THAT the word “disappointed” was brought into play following last night’s 4-1 away win at St Johnstone tells quite a story of how far Rangers have come recently.

Yes, there was a 3-0 win at the same venue back in October, but traditionally, McDiarmid Park is one of the toughest away grounds in the league. To go there, be 3-0 up at half-time, score another after the break and then go back down the A9 and be disappointed?

Well, that is something to be admired.

Graeme Murty said in his post-match interview with RangersTV the players felt they had let their standards slip a little as the game progressed – these standards, remember, have taken the club on a terrific run since the turn of the year, winning eight out of nine games in all competitive competitions.

Standards too which now see the club six points ahead of Aberdeen in third and just six behind Celtic in first, albeit both will have a game in hand following weather related postponements of their matches this evening.

The fact too it was the team rather than Murty that the disappointment came from too tells a story of the collective belief and nature of players he has moulded into his own in these last few weeks and months.

If these highest of standards are to be found again when Gers take on Falkirk on Sunday and then again for the remainder of the season, then there is little doubt the club’s supporters are in for a very interesting end of the campaign indeed.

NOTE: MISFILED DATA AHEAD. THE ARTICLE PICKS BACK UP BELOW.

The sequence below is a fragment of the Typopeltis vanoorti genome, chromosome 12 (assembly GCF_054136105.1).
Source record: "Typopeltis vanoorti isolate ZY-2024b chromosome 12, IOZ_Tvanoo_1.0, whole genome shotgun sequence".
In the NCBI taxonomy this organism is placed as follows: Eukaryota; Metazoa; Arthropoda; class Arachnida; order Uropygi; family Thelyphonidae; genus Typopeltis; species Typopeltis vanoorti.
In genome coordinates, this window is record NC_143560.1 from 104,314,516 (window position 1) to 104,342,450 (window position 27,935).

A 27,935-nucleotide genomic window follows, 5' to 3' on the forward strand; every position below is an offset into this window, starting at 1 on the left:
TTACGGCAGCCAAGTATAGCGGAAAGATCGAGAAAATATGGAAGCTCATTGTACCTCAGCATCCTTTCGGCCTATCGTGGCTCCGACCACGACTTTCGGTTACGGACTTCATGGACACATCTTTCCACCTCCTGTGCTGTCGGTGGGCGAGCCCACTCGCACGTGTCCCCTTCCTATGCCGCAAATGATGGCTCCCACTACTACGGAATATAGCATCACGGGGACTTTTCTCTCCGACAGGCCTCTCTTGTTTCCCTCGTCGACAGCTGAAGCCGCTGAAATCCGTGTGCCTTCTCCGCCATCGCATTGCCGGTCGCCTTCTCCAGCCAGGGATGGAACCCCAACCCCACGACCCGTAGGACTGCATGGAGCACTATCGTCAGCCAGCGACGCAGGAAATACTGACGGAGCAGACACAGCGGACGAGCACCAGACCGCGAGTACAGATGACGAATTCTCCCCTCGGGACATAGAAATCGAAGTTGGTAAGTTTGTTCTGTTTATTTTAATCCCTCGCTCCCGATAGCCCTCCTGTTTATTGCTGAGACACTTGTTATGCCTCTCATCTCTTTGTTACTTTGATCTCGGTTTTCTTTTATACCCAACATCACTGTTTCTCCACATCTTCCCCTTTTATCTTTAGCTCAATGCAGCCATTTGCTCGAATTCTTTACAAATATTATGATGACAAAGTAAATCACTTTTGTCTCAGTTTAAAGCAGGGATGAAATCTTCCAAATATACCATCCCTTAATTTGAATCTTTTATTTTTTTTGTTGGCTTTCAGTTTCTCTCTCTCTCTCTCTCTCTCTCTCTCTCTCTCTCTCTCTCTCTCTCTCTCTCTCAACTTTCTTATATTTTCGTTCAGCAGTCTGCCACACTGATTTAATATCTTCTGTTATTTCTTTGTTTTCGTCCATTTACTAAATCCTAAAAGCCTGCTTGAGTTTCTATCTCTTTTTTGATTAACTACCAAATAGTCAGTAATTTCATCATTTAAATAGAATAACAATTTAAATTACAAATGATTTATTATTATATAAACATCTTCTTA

So, taking a look at the positive part of last night’s match, when the team would feel those “standards” had been met, and yet again, Rangers played some wonderful football.

Yes, the first goal came from the penalty spot, but what a ball it was from Sean Goss to release Alfredo Morelos in-behind the Saints defence before he was brought down for an obvious foul by goalkeeper Allan Mannus.

The second strike of the evening was surely the pick of the bunch though. Another quick-touch, one end to the other move started by goalkeeper Wes Foderingham ended with Greg Docherty picking out the most sumptuous pass for Josh Windass to split the home back-line before Windass, with the ball coming from behind him, produced a lethal, sublime finish to hand his side a cushion.

Without wanting to yet again labour the old “if Barcelona or Real Madrid did that..” cliché, this was football from the highest level.

How, firstly, Docherty spots Windass is a mystery given he is surrounded by a plethora of blue jerseys, but he did, and Windass made the perfect move to get on the end of the most perfect, defence-splitting ball from the new arrival.

RangersTV’s Hugh Burns last night described it as one of the best goals the team has scored this season – and he would appear not to be wrong in his assessment.

It got even better before the interval, as again, Sean Goss netted a stunning free-kick goal. His technique in taking such set-pieces is terrific – not going for power but rather sheer precision both in terms of the finishing position of the ball and his own strike, ensuring it has just enough and no more to clear the opposition wall and find the furthest corner of the net.

Goal number four, too, was a thing of beauty – James Tavernier yet again being the provider from one of his forward forays before, as he always seems to do, picking out the ideal ball for someone arriving in the middle.

This time it was Alfredo Morelos making a front-post run before deftly flicking the ball with his head beyond Mannus.

The one criticism, if it can even be labelled as strongly as that to come from the weekend win over Hearts was over some profligacy in front of goal – well the players provided a strong retort to any questions over their finishing with some deadly play in advanced areas.

Now to bring another word into play – “momentum” – and ahead of Rangers’ cup quarter-final with Falkirk on Sunday, they most certainly have that.

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